The death rate from coronary heart disease could be levelling off or even rising amongst young women after over three decades of decline.
Steven Allender, from Oxford's Division of Public Health and Primary Care, and colleagues report that high levels of smoking, increased obesity and lack of exercise could be contributing to this trend seen in women under the age of 50.
Coronary heart disease (CHD) is the most common cause of death in the UK (100,000 each year) and includes disorders such as heart attacks and angina. It happens when arteries supplying blood to the heart narrow.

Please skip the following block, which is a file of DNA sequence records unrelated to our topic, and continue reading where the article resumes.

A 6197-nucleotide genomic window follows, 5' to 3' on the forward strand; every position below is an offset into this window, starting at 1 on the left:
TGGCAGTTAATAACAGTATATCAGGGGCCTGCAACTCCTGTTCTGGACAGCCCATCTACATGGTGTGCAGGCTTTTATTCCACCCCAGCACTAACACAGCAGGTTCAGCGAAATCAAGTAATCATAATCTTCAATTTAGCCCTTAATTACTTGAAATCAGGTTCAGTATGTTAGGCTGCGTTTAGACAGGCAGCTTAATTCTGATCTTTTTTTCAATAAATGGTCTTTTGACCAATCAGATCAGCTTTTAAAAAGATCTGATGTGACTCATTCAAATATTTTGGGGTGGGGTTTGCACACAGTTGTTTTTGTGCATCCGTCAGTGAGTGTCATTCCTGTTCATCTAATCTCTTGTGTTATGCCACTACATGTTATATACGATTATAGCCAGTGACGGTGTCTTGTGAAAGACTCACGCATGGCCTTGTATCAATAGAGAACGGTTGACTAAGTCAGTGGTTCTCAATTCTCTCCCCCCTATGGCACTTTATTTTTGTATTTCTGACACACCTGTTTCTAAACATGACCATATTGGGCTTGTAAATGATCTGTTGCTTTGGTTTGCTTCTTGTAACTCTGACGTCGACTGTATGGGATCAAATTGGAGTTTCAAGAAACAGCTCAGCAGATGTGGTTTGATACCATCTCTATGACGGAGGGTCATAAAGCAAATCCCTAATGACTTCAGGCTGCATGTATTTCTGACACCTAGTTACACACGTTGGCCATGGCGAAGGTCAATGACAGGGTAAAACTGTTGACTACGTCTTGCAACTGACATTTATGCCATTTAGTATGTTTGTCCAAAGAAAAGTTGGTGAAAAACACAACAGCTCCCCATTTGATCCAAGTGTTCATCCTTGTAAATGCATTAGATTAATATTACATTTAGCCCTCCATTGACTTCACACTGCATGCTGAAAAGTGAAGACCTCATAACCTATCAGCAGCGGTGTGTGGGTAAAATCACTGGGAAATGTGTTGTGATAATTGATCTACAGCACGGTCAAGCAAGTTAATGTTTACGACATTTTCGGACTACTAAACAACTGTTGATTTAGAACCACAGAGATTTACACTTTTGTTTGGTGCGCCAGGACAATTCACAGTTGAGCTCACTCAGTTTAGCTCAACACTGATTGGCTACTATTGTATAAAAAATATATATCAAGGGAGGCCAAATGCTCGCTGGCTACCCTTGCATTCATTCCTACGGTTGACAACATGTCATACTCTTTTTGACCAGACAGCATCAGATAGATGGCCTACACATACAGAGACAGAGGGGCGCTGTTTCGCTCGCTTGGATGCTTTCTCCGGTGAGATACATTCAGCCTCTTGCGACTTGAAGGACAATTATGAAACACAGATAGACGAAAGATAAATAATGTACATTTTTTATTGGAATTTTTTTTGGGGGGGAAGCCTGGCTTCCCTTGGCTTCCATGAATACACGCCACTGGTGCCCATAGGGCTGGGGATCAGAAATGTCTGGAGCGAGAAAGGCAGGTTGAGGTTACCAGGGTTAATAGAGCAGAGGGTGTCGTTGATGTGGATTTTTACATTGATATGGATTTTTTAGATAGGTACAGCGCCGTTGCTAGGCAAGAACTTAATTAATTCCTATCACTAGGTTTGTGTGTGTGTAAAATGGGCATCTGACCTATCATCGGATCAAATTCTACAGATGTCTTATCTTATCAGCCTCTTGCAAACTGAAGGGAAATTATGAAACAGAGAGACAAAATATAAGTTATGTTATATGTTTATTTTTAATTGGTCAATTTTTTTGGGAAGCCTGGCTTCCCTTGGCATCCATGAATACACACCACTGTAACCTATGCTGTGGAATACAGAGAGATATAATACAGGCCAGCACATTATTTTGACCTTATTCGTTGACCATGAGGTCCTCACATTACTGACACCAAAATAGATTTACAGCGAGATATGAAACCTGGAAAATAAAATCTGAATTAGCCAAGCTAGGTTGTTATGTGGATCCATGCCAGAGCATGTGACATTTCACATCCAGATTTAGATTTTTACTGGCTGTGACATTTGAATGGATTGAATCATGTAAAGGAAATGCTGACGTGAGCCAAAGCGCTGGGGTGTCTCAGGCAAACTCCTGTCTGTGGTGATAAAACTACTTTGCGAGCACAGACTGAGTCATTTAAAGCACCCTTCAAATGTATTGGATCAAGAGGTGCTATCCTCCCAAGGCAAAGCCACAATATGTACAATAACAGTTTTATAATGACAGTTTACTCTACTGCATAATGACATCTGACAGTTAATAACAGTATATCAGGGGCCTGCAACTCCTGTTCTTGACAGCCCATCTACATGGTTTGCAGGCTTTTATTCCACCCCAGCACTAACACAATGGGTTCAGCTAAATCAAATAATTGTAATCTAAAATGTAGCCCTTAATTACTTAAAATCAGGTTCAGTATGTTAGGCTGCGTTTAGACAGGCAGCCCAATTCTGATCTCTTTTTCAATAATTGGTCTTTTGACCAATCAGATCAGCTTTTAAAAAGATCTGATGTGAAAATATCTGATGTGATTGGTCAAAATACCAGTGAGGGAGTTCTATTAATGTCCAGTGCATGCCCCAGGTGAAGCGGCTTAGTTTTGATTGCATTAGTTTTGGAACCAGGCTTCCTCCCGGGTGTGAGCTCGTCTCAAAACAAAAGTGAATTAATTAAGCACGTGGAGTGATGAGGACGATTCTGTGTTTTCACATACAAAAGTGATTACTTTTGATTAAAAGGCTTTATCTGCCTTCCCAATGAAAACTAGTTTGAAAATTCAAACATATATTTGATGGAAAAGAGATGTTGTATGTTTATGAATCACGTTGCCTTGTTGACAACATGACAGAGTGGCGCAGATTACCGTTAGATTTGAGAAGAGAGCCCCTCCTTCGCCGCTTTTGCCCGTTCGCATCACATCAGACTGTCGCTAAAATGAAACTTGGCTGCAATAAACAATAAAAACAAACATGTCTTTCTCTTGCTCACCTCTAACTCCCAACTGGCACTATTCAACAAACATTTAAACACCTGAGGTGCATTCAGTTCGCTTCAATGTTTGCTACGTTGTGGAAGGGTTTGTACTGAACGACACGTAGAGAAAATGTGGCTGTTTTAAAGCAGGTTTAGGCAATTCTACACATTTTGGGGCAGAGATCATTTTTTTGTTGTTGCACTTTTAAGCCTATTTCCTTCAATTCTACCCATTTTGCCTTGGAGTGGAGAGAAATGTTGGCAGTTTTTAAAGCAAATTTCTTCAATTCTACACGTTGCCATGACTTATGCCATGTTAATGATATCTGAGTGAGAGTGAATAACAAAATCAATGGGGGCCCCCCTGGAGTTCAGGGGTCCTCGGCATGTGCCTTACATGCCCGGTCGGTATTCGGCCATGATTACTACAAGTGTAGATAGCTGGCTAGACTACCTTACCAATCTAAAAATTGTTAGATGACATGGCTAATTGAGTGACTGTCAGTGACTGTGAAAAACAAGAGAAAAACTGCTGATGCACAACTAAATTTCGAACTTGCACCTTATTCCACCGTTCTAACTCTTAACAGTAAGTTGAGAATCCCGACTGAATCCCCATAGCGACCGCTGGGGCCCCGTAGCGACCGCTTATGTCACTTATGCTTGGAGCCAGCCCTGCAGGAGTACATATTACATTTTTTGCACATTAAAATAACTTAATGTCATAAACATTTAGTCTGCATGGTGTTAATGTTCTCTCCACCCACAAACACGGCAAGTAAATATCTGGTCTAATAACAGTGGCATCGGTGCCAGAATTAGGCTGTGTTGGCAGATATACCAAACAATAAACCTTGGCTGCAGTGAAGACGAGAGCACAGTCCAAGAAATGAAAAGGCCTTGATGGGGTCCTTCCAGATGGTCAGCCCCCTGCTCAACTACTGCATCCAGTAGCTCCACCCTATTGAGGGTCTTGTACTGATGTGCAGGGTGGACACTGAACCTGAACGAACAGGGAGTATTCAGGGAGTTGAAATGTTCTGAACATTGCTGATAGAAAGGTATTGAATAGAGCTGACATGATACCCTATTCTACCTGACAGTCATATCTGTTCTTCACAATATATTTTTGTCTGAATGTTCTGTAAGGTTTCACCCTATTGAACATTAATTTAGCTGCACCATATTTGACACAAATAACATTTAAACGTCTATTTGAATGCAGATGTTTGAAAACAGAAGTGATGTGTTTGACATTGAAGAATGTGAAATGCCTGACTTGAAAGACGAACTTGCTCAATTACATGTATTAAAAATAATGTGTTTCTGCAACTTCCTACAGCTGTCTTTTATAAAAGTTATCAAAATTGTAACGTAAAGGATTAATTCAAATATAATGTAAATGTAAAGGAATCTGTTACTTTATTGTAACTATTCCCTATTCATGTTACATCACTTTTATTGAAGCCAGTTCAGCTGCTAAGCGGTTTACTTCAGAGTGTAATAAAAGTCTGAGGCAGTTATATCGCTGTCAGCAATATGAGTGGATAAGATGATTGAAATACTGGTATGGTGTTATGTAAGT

The researchers found that (CHD) mortality rates in England and Wales peaked in the 1970s and have been falling ever since: levels are now much lower than throughout most of the last Century
Steven comments: 'We observed that CHD mortality among younger age groups has increased in those born in the early 20th century compared to those born in the late 19th century. This requires further study as the public health implications of a decline in survival from CHD in younger age groups may be stark.'